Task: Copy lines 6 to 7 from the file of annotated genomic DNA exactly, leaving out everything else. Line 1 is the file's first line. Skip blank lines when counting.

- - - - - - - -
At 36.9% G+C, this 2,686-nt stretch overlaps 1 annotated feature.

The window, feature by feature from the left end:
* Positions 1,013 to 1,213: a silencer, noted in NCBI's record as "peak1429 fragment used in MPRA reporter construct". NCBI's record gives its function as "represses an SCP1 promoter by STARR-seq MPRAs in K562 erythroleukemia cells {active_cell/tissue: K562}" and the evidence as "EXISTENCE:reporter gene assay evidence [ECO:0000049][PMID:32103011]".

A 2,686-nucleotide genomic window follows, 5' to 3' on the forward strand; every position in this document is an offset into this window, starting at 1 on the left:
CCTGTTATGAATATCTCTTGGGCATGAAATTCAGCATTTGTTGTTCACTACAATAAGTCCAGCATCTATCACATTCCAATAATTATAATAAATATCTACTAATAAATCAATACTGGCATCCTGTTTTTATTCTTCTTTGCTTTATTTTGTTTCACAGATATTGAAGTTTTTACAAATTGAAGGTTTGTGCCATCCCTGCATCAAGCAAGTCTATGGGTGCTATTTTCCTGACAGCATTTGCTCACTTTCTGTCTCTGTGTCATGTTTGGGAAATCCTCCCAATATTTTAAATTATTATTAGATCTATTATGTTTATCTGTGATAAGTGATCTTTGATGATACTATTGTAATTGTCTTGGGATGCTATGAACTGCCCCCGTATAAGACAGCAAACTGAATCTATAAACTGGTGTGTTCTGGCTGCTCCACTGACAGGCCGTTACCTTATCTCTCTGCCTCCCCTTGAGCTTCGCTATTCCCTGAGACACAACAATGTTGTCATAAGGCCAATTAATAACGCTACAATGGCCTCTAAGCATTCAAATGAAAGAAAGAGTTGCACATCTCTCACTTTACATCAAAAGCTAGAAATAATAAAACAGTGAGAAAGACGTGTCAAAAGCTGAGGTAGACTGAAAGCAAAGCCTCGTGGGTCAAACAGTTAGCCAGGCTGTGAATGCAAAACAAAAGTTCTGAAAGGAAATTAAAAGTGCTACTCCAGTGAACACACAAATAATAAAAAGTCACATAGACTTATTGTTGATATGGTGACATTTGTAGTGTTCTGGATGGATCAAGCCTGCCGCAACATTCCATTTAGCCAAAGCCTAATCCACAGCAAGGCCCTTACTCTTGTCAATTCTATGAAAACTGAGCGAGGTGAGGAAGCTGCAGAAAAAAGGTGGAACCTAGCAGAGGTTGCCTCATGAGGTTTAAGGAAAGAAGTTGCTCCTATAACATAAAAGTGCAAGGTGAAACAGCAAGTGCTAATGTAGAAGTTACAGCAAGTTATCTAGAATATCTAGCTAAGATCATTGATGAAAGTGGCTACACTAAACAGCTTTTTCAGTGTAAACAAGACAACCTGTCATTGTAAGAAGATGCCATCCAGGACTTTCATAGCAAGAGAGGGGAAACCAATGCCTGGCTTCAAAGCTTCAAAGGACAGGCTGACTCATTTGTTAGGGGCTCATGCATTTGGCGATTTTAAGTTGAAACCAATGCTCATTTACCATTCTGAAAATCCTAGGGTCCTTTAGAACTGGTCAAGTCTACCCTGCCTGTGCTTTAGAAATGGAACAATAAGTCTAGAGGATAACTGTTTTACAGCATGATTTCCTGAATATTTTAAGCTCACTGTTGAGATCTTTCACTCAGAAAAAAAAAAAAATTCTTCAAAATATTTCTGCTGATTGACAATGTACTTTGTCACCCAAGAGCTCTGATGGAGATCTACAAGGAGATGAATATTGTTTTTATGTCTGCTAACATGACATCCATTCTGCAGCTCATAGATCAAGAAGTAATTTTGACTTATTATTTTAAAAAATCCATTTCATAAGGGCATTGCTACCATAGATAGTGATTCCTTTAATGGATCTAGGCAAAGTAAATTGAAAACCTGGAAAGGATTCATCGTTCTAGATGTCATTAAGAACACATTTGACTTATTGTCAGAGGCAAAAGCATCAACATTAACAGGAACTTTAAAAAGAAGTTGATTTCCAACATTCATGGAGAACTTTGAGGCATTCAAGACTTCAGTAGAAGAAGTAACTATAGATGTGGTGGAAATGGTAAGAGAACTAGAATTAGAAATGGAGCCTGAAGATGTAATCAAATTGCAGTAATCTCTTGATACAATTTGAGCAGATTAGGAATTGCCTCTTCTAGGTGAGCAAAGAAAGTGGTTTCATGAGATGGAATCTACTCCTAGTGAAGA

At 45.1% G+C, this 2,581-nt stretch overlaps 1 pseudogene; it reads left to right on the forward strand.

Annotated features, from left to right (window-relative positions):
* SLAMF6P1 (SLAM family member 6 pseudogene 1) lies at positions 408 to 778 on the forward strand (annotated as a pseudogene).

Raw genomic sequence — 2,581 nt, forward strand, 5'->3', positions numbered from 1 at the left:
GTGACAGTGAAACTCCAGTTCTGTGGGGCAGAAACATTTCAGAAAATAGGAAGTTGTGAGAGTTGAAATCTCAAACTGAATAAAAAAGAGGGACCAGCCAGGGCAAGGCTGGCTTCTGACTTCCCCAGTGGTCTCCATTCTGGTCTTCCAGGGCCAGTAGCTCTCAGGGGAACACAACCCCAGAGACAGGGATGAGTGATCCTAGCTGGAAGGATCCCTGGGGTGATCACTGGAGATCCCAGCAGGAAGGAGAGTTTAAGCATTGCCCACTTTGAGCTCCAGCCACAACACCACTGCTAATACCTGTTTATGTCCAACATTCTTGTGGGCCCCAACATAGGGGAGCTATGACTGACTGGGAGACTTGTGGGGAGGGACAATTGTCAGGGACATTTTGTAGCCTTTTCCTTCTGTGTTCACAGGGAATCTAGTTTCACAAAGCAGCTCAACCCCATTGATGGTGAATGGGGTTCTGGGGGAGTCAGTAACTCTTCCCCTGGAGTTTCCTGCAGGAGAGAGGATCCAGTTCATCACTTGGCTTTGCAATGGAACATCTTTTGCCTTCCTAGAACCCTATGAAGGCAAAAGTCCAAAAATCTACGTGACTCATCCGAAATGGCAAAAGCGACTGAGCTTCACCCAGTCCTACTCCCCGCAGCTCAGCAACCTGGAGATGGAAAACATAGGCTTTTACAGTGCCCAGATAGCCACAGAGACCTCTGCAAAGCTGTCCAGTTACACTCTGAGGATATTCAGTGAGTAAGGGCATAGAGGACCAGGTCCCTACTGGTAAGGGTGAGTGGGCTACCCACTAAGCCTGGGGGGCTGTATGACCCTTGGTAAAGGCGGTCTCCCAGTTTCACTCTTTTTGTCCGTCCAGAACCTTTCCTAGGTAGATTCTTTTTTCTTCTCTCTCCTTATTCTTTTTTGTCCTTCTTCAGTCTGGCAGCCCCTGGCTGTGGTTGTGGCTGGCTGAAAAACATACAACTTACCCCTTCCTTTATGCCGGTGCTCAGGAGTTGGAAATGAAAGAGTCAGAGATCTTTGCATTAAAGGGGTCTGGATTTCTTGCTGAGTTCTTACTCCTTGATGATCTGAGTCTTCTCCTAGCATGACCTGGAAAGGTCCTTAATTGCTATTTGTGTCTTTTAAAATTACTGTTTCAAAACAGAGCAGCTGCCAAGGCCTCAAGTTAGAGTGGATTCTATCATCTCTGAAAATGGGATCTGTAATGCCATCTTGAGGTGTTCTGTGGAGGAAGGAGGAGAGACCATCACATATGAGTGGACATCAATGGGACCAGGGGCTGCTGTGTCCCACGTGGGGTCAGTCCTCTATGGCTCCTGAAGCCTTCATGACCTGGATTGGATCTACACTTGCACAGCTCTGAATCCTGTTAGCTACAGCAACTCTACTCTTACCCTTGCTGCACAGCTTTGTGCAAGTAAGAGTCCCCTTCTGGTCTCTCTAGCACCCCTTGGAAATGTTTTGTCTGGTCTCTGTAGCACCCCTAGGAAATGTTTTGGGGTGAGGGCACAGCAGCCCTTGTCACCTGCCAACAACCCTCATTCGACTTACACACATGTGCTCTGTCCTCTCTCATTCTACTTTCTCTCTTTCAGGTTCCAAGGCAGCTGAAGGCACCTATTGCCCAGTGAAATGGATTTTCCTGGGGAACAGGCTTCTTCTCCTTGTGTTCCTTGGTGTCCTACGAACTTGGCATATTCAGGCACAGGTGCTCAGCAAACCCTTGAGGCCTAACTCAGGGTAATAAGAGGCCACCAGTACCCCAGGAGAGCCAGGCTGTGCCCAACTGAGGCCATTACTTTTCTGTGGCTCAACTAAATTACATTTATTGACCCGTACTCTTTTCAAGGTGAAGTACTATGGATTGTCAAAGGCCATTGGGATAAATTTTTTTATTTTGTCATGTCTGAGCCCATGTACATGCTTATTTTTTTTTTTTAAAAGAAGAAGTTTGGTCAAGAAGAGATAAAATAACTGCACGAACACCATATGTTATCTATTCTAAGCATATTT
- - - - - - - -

At 45.1% G+C, this 2,581-nt stretch overlaps 1 pseudogene; it reads left to right on the forward strand.

Annotated features, from left to right (window-relative positions):